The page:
Three 7th century monks alone on an island with thousands of birds. What could happen next? Ultimately this book is about power: the power of a leader over followers, the power of man over his environment, and the power of a story to make sense of the world. Donoghue's prose is stark, simple, meditative, and impossible to stop reading.
In this beautiful story of adventure and survival from the New York Times bestselling author of Room, three men vow to leave the world behind them as they set out in a small boat for an island their leader has seen in a dream, with only faith to guide them.
In seventh-century Ireland, a scholar and priest called Artt has a dream telling him to leave the sinful world behind. Taking two monks—young Trian and old Cormac—he rows down the river Shannon in search of an isolated spot on which to found a monastery. Drifting out into the Atlantic, the three men find an impossibly steep, bare island inhabited by tens of thousands of birds, and claim it for God. In such a place, what will survival mean?
Praise for Haven
“HAVEN. In 7th C, #Ireland, three men set sail to a bird-thick island to find God. #EmmaDonoghue (ROOM) combines pressure-cooker intensity + radical isolation, to stunning effect. What is Divine Grace? Purity of soul? Virtue? Not what they think.” —@MargaretAtwood
“Told with the clarity of a fable, Haven transports us into territories unknown, where ‘fog makes an island of every man.’ Donoghue’s men of the cloth confront challenges that rattle not only their faith in God, but their faith in each other and in the natural world. This is a patient, thoughtful novel with much to say about spirituality, hope, and human failure, and about the miracle of mercy.”—Esi Edugyan, Giller Prize-winning author of Washington Black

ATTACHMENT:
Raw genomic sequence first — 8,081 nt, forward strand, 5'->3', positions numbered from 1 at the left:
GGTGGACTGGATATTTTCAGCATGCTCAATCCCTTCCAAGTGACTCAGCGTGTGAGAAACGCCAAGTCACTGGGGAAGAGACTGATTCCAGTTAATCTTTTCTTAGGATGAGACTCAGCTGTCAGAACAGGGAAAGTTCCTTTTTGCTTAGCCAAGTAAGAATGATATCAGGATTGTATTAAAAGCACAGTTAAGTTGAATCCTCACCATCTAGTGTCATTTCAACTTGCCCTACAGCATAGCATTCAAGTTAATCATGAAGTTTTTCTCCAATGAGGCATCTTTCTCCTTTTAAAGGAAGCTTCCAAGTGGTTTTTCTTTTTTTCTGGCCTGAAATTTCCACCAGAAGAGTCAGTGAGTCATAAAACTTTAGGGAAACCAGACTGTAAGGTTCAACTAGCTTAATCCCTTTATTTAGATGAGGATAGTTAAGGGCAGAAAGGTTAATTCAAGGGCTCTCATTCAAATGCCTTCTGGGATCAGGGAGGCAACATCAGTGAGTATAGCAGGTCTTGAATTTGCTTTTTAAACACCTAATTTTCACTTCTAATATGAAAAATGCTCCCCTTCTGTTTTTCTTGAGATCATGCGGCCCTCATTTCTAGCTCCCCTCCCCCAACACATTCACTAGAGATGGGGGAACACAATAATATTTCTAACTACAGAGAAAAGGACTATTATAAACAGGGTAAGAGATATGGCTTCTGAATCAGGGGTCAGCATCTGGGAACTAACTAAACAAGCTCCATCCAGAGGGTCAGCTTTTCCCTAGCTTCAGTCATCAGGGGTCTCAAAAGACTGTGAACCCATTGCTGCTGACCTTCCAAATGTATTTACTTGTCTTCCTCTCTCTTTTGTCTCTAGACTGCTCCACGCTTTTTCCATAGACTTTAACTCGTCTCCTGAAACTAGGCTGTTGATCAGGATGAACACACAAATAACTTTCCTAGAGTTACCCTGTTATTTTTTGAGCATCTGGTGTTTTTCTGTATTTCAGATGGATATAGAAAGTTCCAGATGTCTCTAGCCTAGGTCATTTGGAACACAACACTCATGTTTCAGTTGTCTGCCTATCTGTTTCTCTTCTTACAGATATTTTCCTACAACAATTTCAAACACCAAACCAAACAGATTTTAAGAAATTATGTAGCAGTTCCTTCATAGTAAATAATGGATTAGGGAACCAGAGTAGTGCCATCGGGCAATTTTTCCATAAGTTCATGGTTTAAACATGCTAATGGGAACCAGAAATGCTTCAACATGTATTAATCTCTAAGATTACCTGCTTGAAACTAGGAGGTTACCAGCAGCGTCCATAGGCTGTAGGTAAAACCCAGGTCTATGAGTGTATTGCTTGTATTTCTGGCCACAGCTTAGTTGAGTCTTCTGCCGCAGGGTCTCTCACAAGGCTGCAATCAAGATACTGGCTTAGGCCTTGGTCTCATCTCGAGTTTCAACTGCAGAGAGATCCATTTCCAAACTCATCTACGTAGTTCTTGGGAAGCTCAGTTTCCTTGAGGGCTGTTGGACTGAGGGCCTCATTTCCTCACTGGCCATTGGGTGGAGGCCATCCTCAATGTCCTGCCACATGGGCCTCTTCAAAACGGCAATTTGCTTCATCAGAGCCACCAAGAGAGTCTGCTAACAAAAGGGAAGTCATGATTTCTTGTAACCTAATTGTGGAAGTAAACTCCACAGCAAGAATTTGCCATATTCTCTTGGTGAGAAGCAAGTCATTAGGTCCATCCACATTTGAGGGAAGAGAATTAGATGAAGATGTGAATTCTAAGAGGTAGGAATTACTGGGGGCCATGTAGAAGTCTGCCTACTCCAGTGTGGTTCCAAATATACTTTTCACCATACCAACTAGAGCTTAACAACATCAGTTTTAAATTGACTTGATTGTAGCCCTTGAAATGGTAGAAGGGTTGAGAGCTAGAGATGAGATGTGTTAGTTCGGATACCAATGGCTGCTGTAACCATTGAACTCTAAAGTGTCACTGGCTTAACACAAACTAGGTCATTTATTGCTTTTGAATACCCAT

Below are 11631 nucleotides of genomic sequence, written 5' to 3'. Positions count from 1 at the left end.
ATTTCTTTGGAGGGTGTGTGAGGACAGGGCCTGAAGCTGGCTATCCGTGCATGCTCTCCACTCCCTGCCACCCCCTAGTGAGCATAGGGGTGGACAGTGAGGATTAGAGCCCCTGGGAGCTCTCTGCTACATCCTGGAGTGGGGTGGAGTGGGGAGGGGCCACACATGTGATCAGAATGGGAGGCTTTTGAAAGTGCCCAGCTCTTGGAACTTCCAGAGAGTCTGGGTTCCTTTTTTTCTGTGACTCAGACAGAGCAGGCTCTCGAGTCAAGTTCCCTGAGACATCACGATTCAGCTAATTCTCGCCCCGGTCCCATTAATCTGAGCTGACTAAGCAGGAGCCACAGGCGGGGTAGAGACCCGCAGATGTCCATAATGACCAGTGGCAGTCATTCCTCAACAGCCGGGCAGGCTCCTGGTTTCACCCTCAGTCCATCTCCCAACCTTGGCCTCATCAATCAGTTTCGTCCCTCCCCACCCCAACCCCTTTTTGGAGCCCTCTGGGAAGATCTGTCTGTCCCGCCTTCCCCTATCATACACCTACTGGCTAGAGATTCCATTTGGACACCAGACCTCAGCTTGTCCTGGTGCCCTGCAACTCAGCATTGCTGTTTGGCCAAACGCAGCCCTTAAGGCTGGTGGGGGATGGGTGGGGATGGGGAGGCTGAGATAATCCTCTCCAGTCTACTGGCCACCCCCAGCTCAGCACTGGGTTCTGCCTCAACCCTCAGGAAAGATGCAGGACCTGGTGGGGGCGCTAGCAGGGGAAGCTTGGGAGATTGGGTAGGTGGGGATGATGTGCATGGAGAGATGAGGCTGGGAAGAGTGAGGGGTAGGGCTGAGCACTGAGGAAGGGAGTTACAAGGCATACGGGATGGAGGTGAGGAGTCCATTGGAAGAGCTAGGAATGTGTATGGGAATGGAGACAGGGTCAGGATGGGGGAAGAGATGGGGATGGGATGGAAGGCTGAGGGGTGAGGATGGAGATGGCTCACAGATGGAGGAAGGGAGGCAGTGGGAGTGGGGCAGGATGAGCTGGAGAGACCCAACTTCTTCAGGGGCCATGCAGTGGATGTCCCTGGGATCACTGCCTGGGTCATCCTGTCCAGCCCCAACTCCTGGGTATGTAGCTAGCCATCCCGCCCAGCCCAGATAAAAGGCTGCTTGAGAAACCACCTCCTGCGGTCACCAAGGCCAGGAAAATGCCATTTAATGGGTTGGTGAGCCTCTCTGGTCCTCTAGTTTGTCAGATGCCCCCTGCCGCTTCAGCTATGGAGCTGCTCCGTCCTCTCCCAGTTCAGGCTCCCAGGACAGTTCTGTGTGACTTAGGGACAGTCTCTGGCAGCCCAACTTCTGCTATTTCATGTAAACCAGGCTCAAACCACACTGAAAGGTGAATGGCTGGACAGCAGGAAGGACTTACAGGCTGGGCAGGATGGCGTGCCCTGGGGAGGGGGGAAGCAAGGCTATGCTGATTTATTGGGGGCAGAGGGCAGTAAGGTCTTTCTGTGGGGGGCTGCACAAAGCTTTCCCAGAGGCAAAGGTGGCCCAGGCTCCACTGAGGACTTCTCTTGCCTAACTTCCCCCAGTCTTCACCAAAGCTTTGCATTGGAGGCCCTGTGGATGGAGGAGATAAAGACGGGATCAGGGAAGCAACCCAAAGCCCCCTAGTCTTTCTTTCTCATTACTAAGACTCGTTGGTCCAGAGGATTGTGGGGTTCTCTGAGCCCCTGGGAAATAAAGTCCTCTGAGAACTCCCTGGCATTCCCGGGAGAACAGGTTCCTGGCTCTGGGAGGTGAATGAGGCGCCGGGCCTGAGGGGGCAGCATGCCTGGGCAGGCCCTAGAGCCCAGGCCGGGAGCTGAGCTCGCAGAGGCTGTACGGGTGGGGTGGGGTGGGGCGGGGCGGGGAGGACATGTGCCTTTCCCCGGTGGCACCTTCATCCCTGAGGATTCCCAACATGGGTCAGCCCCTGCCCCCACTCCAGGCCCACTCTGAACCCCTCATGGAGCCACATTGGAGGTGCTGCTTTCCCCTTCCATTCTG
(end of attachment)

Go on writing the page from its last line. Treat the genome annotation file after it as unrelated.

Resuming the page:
“Haven is a beautiful and timely novel about isolation, passion and the conflict between obedience and self-preservation. The island setting and the characters stayed with me long after I finished reading.”—Sarah Moss, author of Summerwater
"Donoghue's readers and all lovers of thought-provoking literary fiction will be looking for this quietly dramatic tale."—Sara Johnson, Booklist
"Taking one of her regular breaks from contemporary fiction, Donoghue has left behind none of her ability to spin a compelling story and people it with sharp characterizations....Generating narrative tension from a minimum of action, Donoghue brings the monks’ conflicts to a climax when Trian falls ill and a long-kept secret is revealed. Artt’s bigoted response provokes a confrontation that brings the novel to a satisfying conclusion. Reminiscent of Room (2010) in its portrayal of fraught interactions in a confined space, this medieval excursion lacks its bestselling predecessor’s broad appeal, but the author’s more adventurous fans will appreciate her skilled handling of challenging material.
More fine work from the talented Donoghue."—Kirkus Reviews